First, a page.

It’s time to put UH smokers’ fire out
Forty-three colleges and universities are completely smoke-free, and more than 200 colleges and universities now have smoke-free residential housing, according to the Americans for Nonsmokers’ Rights.
The University of Houston bans smoking in all residential areas, but this policy still allows people to smoke in areas where students consistently walk between classes. This forces many students to inhale smoke involuntarily and is simply unacceptable. Smoking should be off limits on campus.
Approximately 31 percent of college students smoke, while only 25 percent of the general public does, www.physorg.com reported. It is unfortunate that even with the enormous amount of information available people still choose to expose their lungs to as many as 4,000 chemicals, many of which are highly toxic and can cause cancer.
It is even more troubling that many public places allow these poor decisions to affect individuals who do care about their health. People who smoke on campus are not only ruining their own health, they are negatively impacting the health of many other students as well.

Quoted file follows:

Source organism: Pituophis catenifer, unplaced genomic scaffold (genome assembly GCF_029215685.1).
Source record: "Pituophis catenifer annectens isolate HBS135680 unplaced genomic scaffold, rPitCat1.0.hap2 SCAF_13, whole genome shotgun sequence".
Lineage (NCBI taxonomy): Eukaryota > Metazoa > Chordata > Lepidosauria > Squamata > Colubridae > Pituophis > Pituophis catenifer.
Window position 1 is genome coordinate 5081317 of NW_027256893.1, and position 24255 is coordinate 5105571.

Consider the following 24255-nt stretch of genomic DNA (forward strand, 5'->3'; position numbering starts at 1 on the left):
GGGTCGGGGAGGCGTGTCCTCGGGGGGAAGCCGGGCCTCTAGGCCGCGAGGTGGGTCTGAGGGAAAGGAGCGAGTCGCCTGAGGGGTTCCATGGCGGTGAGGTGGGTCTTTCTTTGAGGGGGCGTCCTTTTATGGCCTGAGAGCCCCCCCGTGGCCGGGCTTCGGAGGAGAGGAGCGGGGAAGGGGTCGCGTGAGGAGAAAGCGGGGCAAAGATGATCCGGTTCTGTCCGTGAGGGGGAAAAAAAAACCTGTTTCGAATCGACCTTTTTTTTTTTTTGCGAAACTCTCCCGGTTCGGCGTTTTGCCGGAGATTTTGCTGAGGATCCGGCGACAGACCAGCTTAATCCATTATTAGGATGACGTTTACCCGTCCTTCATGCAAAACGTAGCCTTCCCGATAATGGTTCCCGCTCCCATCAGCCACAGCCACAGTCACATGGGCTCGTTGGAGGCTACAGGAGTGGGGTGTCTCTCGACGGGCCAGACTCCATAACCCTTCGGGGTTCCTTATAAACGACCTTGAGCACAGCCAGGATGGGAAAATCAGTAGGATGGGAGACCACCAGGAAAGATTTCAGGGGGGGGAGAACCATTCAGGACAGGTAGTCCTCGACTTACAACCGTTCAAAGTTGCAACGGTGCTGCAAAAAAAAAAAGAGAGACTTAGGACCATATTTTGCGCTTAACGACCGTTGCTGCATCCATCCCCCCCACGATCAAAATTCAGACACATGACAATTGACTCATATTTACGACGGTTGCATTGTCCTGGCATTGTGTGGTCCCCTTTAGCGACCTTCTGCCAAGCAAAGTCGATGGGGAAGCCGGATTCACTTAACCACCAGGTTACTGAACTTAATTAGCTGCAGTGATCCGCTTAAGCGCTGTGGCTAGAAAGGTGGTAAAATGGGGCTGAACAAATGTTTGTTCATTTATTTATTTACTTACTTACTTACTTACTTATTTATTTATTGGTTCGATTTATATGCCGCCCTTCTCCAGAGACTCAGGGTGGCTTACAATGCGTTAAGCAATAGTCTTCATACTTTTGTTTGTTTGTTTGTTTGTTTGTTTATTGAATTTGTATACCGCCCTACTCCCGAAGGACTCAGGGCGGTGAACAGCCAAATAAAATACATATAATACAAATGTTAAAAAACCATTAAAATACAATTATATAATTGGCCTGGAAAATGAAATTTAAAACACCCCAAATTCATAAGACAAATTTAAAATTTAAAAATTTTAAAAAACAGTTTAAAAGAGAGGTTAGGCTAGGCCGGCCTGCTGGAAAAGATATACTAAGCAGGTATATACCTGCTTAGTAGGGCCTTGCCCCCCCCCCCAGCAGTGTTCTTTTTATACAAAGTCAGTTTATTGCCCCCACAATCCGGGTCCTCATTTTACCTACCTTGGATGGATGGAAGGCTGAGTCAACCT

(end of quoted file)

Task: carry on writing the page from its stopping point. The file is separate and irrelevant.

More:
There is no point to banning smoking in residential areas when people still have to pass through smoke on their way to and from class. Holding one’s breath while passing people who stand around campus, huffing and puffing smoke into air that is already contaminated, is aggravating, but many times is the only way to avoid inhaling it. If people want to put their own health at risk they have every right to, but they should be forced to do so before they arrive on, or after they leave, campus. People who believe that a smoking ban would infringe on their personal rights need to realize that their right to ruin their lungs ends at the point where they begin to harm the health of others.
Most people would agree that the average smoker does not intend to harm others by smoking, but it does not change the fact that they still do so. Research has shown that secondhand smoke can linger in the air hours after cigarettes have been put out.
Although the negative effects of smoking are well known by most people, many public places, such as UH, continue to let people light up their cigarettes, which sends the message that they care more about not offending smokers than improving the overall health conditions of the University.
If UH banned smoking on campus, many students would probably be furious, but UH would, in fact, be doing them a favor. Making it difficult for smokers to find safe havens to continue smoking would encourage them to kick the habit all together.
Hawkins, a communication junior, can be reached via [email protected]